I believe that we are conforming to the divine order and the will of Providence when we are doing even indifferent things that belong to our condition.
Good taste rejects excessive nicety; it treats little things as little things, and is not hurt by them.
Violent excitement exhausts the mind, and leaves it withered and sterile.
The passion of acquiring riches in order to support a vain expense, corrupts the purest souls.
If we were faultless we should not be so much annoyed by the defects of those with whom we associate.
Had we not faults of our own, we should take less pleasure in complaining of others.
It is only imperfection that complains of what is imperfect.—The more perfect we are, the more gentle and quiet we become toward the defects of others.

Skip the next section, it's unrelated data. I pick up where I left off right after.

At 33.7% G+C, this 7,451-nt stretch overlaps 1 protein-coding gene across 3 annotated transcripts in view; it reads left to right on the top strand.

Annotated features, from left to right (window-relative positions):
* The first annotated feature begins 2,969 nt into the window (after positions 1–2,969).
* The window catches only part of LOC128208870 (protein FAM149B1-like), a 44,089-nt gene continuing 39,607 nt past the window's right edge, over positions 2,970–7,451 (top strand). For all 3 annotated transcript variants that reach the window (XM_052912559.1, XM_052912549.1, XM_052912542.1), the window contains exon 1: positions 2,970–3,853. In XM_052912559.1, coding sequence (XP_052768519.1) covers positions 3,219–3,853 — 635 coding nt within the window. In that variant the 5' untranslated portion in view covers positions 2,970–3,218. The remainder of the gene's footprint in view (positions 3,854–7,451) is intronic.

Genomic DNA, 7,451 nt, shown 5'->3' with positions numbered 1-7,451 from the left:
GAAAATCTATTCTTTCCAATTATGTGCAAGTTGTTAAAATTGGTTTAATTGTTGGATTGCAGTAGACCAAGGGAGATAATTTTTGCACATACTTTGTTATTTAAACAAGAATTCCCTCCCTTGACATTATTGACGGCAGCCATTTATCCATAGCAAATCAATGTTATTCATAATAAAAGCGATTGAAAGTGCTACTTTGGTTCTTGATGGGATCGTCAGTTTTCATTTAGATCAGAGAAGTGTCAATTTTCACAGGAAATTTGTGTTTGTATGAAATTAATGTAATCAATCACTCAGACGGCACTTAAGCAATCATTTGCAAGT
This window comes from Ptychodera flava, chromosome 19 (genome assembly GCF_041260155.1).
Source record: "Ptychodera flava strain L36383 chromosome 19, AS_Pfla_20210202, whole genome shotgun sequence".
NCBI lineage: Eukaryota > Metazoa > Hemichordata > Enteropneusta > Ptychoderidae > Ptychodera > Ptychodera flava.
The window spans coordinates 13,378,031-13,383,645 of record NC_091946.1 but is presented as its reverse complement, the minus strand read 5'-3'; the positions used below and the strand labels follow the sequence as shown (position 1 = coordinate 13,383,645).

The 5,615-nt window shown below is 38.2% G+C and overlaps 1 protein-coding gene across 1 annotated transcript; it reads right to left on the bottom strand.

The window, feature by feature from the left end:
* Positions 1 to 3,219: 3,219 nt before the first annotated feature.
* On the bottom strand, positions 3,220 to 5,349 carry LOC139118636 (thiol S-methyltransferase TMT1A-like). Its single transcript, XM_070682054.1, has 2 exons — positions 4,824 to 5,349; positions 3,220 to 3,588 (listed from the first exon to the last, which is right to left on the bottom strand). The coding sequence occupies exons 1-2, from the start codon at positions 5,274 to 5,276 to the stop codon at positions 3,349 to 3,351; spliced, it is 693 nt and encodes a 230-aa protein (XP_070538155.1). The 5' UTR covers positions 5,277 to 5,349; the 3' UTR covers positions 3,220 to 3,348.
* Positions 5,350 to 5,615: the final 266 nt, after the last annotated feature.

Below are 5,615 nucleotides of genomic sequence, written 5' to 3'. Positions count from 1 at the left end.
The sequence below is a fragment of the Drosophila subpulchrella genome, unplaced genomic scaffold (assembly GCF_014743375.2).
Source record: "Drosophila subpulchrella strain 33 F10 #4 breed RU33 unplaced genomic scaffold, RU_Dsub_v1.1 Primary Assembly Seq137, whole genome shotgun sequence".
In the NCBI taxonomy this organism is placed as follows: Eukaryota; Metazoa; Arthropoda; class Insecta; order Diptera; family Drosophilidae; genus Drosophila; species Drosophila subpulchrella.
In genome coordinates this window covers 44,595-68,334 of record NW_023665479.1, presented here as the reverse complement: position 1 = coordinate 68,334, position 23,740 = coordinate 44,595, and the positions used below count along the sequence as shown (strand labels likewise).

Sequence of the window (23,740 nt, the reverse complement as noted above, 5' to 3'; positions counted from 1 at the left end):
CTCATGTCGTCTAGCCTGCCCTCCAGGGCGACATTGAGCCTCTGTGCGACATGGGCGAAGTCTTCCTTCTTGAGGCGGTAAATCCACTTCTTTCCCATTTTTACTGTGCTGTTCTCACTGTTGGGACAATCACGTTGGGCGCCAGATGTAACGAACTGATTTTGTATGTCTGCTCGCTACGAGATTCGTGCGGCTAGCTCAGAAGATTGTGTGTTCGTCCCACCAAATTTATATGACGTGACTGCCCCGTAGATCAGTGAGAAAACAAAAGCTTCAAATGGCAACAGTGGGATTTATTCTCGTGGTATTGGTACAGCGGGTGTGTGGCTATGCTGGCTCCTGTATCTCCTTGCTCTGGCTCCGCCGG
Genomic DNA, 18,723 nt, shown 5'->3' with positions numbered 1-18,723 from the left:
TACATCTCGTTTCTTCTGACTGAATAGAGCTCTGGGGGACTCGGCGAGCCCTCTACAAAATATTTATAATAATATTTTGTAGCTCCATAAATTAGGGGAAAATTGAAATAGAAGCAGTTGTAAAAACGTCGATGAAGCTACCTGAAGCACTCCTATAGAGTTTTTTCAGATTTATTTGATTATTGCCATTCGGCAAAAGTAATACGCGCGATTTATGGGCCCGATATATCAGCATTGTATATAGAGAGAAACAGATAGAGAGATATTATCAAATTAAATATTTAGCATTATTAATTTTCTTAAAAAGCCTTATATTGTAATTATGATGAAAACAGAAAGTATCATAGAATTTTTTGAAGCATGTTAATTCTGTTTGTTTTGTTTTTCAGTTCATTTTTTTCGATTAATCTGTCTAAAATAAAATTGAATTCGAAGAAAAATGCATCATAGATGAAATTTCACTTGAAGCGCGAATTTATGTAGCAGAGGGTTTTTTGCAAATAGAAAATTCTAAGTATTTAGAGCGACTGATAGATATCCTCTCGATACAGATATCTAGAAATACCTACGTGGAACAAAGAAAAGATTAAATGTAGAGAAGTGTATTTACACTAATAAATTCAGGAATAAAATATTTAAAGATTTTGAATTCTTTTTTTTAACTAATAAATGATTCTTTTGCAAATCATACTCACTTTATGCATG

It is the misfortune of kings that they scarcely ever do the good they have a mind to do; and through surprise, and the insinuations of flatterers, they often do the mischief they never intended.
We must truly serve those whom we appear to command; we must bear with their imperfections, correct them with gentleness and patience, and lead them in the way to heaven.
Make not a bosom friend of a melancholy, sad soul.—He will be sure to aggravate thine adversity and to lessen thy prosperity.—He goes always heavily loaded, and thou must bear half.
Speak, move, act in peace, as if you were in prayer. In truth, this is prayer.
Peace does not dwell in outward things, but within the soul; we may preserve it in the midst of the bitterest pain, if our will remain firm and submissive. Peace in this life springs from acquiescence, not in an exemption from suffering.